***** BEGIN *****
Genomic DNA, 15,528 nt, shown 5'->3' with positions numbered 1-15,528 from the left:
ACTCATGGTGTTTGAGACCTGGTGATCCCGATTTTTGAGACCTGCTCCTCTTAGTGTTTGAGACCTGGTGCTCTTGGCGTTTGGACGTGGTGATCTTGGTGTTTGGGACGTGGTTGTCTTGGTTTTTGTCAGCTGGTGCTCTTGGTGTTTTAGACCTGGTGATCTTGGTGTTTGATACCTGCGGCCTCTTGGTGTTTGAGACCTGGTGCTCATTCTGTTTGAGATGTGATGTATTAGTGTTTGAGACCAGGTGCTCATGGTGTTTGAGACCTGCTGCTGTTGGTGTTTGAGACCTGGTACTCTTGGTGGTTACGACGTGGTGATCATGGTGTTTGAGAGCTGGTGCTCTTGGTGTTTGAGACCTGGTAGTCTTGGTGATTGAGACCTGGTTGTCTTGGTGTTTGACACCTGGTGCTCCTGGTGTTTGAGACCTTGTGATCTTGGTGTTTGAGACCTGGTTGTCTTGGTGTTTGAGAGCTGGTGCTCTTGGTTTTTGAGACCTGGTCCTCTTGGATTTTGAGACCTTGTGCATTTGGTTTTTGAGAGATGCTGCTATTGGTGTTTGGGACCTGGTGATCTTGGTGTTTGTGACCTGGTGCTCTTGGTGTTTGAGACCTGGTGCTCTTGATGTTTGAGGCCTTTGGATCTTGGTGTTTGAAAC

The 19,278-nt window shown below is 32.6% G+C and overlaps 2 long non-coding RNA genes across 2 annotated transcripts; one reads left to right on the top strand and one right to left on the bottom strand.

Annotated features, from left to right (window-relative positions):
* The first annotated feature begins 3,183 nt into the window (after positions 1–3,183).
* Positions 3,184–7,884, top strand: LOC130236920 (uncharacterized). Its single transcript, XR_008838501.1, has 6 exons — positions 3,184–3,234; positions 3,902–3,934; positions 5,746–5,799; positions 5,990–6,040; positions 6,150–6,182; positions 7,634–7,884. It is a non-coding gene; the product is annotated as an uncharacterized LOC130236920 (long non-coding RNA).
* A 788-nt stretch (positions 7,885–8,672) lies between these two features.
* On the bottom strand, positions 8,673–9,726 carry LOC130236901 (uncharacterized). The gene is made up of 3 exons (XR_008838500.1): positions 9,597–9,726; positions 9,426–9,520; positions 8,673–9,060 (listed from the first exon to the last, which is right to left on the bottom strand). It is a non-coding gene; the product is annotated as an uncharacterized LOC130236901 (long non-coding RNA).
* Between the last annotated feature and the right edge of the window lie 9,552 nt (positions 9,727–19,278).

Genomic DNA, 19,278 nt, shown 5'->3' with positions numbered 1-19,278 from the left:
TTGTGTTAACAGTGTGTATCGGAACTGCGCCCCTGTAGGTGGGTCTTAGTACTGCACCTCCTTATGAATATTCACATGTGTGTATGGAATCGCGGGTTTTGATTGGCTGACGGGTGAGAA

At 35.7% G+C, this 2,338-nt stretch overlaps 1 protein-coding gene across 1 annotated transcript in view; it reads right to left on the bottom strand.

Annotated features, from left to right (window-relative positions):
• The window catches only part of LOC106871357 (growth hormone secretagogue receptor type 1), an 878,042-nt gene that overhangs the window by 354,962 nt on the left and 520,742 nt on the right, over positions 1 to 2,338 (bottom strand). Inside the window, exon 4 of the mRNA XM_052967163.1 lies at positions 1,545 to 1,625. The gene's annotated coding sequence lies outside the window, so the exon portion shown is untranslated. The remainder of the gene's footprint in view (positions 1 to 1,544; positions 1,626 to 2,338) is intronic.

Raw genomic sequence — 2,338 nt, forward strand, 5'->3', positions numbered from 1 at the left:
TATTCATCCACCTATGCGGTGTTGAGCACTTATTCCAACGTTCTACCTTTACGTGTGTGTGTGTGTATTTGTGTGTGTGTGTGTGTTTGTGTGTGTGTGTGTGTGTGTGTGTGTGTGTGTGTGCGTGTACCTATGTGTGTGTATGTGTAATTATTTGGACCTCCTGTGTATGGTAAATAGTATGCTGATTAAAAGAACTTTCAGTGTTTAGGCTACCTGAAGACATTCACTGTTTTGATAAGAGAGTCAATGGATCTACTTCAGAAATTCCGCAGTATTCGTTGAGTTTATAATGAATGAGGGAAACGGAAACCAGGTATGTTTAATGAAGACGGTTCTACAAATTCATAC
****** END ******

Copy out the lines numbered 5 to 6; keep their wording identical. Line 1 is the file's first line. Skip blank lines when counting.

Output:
* The first annotated feature begins 3,183 nt into the window (after positions 1–3,183).
* Positions 3,184–7,884, top strand: LOC130236920 (uncharacterized). Its single transcript, XR_008838501.1, has 6 exons — positions 3,184–3,234; positions 3,902–3,934; positions 5,746–5,799; positions 5,990–6,040; positions 6,150–6,182; positions 7,634–7,884. It is a non-coding gene; the product is annotated as an uncharacterized LOC130236920 (long non-coding RNA).